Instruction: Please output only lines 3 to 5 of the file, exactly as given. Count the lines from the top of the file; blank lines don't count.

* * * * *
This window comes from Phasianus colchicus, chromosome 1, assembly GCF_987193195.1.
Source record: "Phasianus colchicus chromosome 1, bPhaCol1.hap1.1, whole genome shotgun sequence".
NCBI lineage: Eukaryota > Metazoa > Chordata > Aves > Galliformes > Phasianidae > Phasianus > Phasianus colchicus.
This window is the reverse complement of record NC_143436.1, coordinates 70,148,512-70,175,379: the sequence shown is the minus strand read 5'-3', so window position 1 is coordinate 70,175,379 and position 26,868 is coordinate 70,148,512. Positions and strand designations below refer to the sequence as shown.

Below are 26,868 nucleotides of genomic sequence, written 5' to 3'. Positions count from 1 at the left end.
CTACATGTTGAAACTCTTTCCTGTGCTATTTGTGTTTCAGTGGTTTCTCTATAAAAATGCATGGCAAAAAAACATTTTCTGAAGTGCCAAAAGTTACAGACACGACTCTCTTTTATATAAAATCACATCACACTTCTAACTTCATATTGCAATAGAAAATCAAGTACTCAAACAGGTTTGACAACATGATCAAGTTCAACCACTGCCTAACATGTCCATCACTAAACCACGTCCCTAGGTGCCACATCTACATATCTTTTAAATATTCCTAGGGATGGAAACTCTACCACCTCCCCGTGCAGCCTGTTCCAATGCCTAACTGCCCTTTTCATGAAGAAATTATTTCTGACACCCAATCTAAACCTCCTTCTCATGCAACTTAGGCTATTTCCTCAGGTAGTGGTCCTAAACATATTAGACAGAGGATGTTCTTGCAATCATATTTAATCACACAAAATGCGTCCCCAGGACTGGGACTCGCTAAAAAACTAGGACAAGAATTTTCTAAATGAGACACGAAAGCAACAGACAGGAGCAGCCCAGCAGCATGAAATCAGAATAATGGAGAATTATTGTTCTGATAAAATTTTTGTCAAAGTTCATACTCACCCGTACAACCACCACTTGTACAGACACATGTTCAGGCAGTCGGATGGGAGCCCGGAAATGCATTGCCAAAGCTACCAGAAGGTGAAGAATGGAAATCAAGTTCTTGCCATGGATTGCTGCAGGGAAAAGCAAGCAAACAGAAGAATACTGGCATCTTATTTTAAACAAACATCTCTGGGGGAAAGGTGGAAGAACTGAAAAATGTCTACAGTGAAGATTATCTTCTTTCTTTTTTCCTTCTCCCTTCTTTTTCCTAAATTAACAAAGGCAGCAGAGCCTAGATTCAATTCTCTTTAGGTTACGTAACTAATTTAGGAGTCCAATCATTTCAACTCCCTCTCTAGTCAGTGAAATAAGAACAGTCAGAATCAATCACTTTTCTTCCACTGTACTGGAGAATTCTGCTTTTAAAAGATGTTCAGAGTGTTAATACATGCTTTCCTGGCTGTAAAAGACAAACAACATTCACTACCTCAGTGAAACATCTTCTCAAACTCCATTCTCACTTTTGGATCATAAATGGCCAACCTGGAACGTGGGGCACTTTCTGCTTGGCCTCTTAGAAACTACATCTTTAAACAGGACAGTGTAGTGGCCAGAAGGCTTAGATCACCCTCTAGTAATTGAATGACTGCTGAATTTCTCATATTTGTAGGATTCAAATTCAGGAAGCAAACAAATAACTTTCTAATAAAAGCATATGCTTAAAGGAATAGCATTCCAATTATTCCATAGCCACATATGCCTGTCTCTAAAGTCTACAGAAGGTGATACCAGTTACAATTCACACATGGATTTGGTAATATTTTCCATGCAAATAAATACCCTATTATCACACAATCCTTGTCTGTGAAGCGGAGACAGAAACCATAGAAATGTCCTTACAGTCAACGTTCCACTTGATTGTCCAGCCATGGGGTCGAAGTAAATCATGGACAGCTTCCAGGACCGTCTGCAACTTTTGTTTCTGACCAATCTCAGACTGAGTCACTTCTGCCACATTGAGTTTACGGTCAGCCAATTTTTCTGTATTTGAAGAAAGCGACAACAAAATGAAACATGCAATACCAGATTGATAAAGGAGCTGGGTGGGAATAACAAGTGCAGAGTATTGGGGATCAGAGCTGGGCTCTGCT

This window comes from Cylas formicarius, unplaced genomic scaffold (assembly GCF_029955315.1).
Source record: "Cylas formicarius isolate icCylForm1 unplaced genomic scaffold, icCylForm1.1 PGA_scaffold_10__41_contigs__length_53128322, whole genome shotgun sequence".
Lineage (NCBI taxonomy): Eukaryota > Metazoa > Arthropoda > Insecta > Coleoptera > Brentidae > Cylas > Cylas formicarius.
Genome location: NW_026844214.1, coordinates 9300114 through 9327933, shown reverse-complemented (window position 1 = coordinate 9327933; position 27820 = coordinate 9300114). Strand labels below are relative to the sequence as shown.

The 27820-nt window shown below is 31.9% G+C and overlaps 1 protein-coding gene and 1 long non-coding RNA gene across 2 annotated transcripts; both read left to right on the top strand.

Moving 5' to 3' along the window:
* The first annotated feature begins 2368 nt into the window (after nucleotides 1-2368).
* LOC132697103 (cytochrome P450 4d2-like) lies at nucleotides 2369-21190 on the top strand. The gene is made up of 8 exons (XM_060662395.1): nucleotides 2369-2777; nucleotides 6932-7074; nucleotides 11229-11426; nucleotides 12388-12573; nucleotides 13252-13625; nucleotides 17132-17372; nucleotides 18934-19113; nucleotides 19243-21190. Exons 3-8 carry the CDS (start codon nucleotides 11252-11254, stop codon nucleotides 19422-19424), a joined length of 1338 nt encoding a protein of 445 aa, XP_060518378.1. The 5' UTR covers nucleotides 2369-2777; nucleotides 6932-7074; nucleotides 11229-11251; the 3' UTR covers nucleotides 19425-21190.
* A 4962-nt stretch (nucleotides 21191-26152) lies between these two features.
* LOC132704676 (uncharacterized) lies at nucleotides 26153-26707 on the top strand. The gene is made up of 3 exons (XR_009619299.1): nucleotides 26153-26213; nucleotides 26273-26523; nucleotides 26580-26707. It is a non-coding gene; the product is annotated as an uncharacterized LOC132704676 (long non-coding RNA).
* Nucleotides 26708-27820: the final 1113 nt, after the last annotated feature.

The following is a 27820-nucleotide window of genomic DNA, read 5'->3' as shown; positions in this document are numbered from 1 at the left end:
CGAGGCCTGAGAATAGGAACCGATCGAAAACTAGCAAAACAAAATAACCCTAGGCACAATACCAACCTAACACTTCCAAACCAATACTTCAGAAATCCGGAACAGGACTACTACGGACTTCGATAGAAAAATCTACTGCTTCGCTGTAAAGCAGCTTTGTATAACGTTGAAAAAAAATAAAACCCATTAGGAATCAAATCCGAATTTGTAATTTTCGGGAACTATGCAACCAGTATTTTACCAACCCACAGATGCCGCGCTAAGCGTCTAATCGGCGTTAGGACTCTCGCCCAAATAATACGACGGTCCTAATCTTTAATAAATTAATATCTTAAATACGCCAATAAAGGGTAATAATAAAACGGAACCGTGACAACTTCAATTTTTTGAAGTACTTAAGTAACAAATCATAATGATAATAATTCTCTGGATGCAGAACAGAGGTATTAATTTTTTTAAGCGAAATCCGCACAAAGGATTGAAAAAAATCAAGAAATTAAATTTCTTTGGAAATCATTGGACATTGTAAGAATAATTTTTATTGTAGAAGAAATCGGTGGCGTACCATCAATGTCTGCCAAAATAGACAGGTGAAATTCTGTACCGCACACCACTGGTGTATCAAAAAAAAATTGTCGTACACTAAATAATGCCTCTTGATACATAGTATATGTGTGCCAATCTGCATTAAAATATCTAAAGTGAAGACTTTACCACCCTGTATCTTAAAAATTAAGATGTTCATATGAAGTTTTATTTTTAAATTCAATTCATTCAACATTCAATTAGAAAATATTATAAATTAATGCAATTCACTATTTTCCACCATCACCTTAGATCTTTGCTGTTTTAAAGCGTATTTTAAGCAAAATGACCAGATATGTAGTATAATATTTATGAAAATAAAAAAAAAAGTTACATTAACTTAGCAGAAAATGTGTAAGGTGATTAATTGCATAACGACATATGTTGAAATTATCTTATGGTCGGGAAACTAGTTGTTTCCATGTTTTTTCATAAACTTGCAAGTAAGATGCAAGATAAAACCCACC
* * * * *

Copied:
NCBI lineage: Eukaryota > Metazoa > Chordata > Aves > Galliformes > Phasianidae > Phasianus > Phasianus colchicus.
This window is the reverse complement of record NC_143436.1, coordinates 70,148,512-70,175,379: the sequence shown is the minus strand read 5'-3', so window position 1 is coordinate 70,175,379 and position 26,868 is coordinate 70,148,512. Positions and strand designations below refer to the sequence as shown.

Below are 26,868 nucleotides of genomic sequence, written 5' to 3'. Positions count from 1 at the left end.